Swiss tennis player Roger Federer leaves after more than a year of inactivity, although with one of the longest and most successful careers in history
Roger Federer is one of the last tennis grandmasters to wield his first wooden racket. The Swiss, a member of a generation very far removed from today’s, grew up with idols like Bjorn Borg or Stefan Edberg and now stands next to guys who have him as a reference.
When Federer was just a Swiss, his performances as a ball boy at the Basel tournaments in 1993, 1994 and 1995 brought him closer to the stars he dreamed of embodying. It was there when he discovered that tennis was to be his life, that no matter how much it cost him, one day, as the winner of the tournament, he would have to congratulate the little children of Basel.
Therefore, an already adolescent Federer did not let anyone stand in the way of his desire. Not even your trusted dentist. In a conservative Switzerland, it was nothing more than madness to devote yourself completely to a sport, without a study cushion. Federer’s dentist asked him what he did for a living: “I’m a tennis player,” the Swiss replied. “But, and nothing else?” replied the doctor. Little Federer never went back to that dentist.
That gesture clearly speaks to the ambition of a tennis player who managed to win 20 Grand Slams, break Pete Sampras’ unimaginable record of 14 Grand Slams along the way, won 103 titles, spent a total of 310 weeks at the top, winning 237 consecutively. he won an Olympic gold and a silver medal and was an ATP master six times, more than anyone in history. His successors at the top, Rafael Nadal and Novak Djokovic, two other monsters of the racket, have slowly eroded and surpassed their records, but the Federer legend is immune to numbers.
The Swiss will not be the best, or at least this is supported by the statistics of the most Grand Slams won, the one traditionally used to separate some geniuses from others, but Federer plays in the league of greatness, where his elegance, talent pure and class shine more than in any rival.
Federer is loved wherever he has been. He has been able to agree to entire tennis courts to support him, through simple charisma, without the need to raise his arms to ask for help or make a big fuss. Federer has played at home, even if it was someone else’s house, such as with Andy Murray in London. For the memory, the Wimbledon stands, the most respectful in the world, bordering Novak Djokovic’s booing in the 2019 final, the one the Basel man escaped by two match points, remains the one that could be the great climax to his career and that he left for two poorly played runs.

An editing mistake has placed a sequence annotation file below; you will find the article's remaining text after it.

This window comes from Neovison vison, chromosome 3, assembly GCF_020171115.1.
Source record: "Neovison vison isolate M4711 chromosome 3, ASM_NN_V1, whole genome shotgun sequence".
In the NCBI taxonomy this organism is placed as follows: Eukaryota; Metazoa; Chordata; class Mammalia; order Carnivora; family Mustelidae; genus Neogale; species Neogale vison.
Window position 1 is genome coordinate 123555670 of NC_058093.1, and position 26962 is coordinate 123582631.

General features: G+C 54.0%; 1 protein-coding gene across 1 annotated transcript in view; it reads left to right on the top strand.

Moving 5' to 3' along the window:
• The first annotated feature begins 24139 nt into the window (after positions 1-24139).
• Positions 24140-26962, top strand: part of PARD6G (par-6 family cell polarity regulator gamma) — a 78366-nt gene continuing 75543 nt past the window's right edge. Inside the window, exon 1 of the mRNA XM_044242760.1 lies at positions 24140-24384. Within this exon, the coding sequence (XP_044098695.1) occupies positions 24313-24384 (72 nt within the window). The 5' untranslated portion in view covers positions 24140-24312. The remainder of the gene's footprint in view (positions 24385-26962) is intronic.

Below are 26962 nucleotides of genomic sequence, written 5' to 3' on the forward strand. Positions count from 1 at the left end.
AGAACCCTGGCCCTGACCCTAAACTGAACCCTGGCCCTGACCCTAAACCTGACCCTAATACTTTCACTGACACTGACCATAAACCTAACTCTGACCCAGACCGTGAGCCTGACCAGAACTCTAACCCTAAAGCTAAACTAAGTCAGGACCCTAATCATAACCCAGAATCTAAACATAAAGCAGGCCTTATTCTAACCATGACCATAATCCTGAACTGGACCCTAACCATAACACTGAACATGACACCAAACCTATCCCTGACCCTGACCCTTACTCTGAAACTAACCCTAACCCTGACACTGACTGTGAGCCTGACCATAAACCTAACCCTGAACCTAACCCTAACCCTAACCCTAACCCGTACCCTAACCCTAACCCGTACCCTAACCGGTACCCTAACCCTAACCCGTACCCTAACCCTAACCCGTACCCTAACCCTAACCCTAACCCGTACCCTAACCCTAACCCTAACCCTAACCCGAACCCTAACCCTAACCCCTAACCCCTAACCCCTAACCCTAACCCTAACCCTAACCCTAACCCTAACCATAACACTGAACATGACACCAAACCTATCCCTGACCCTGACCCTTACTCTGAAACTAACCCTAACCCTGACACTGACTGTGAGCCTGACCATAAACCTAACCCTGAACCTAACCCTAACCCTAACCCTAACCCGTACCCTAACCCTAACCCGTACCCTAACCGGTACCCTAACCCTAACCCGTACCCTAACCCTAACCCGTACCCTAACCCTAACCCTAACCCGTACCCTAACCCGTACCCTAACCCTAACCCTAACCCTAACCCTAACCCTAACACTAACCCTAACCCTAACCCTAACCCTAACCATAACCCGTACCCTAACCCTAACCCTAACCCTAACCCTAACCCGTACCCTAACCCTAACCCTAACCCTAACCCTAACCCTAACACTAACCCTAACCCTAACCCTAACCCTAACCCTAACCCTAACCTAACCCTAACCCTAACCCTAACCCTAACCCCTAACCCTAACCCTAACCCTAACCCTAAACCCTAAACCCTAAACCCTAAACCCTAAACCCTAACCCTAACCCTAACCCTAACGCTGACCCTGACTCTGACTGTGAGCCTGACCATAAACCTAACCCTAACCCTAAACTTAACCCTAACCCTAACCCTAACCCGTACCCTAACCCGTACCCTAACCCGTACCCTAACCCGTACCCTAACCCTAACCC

Federer’s major defeats have also contributed to empathy with the general public. Federer won a lot, yes, but he also lost a lot. He conceded in eleven Grand Slam finals. No one lost anymore and only Djokovic, who still has a Grand, and Ivan Lendl also fell 11 times.
Federer lost, by match point, in a Wimbledon final, two New York semi-finals, a Wimbledon quarter-final and two Masters 1,000 finals. In his total career he lost 54 finals. Nadal and Djokovic, 38 each. Seeing such a human Federer, capable of the best and the worst, has brought him closer to the millions of people who have tried to emulate his tennis on the court.
This weekend will be the last in which Federer’s impossible shots, which go beyond fiction and seem to be effortlessly spewed from the racket, will be tested in an official court. He will do it with Rafael Nadal by his side, his great rival since that first Miami showdown in 2004 and who would be his black beast and nemesis.
It becomes a double play that will bring down the curtain on the career of the one who is certainly not the best, but the one who has everything to become the best. Because Federer, the man for whom tennis was invented, will only be one in history.
Source: La Verdad